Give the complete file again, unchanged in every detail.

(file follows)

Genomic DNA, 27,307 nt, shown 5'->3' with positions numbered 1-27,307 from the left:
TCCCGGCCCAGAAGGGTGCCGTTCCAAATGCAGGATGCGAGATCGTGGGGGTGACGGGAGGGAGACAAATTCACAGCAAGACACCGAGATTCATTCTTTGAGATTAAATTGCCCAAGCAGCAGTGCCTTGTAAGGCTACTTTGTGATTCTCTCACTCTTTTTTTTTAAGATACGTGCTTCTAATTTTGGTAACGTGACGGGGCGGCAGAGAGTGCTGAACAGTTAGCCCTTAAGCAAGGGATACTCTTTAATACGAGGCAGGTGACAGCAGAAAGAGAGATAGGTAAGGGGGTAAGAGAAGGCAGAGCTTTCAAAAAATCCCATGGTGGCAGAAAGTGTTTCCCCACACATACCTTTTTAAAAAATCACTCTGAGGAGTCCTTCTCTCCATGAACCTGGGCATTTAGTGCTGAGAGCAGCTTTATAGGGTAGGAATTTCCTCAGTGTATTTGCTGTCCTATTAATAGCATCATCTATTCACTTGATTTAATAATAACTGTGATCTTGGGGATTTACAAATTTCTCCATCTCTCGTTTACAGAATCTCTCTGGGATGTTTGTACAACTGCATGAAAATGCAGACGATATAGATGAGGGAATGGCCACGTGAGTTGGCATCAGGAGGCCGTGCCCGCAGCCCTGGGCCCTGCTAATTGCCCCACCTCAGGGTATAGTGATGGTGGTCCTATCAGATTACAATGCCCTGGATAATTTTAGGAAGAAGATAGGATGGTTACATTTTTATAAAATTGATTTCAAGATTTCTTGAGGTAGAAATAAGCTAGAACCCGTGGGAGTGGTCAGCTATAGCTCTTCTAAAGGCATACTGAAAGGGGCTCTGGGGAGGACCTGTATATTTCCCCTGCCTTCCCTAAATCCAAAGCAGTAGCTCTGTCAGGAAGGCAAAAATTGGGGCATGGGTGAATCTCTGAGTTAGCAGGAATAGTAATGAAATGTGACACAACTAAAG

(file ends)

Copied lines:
Genomic DNA, 27,307 nt, shown 5'->3' with positions numbered 1-27,307 from the left:
TCCCGGCCCAGAAGGGTGCCGTTCCAAATGCAGGATGCGAGATCGTGGGGGTGACGGGAGGGAGACAAATTCACAGCAAGACACCGAGATTCATTCTTTGAGATTAAATTGCCCAAGCAGCAGTGCCTTGTAAGGCTACTTTGTGATTCTCTCACTCTTTTTTTTTAAGATACGTGCTTCTAATTTTGGTAACGTGACGGGGCGGCAGAGAGTGCTGAACAGTTAGCCCTTAAGCAAGGGATACTCTTTAATACGAGGCAGGTGACAGCAGAAAGAGAGATAGGTAAGGGGGTAAGAGAAGGCAGAGCTTTCAAAAAATCCCATGGTGGCAGAAAGTGTTTCCCCACACATACCTTTTTAAAAAATCACTCTGAGGAGTCCTTCTCTCCATGAACCTGGGCATTTAGTGCTGAGAGCAGCTTTATAGGGTAGGAATTTCCTCAGTGTATTTGCTGTCCTATTAATAGCATCATCTATTCACTTGATTTAATAATAACTGTGATCTTGGGGATTTACAAATTTCTCCATCTCTCGTTTACAGAATCTCTCTGGGATGTTTGTACAACTGCATGAAAATGCAGACGATATAGATGAGGGAATGGCCACGTGAGTTGGCATCAGGAGGCCGTGCCCGCAGCCCTGGGCCCTGCTAATTGCCCCACCTCAGGGTATAGTGATGGTGGTCCTATCAGATTACAATGCCCTGGATAATTTTAGGAAGAAGATAGGATGGTTACATTTTTATAAAATTGATTTCAAGATTTCTTGAGGTAGAAATAAGCTAGAACCCGTGGGAGTGGTCAGCTATAGCTCTTCTAAAGGCATACTGAAAGGGGCTCTGGGGAGGACCTGTATATTTCCCCTGCCTTCCCTAAATCCAAAGCAGTAGCTCTGTCAGGAAGGCAAAAATTGGGGCATGGGTGAATCTCTGAGTTAGCAGGAATAGTAATGAAATGTGACACAACTAAAG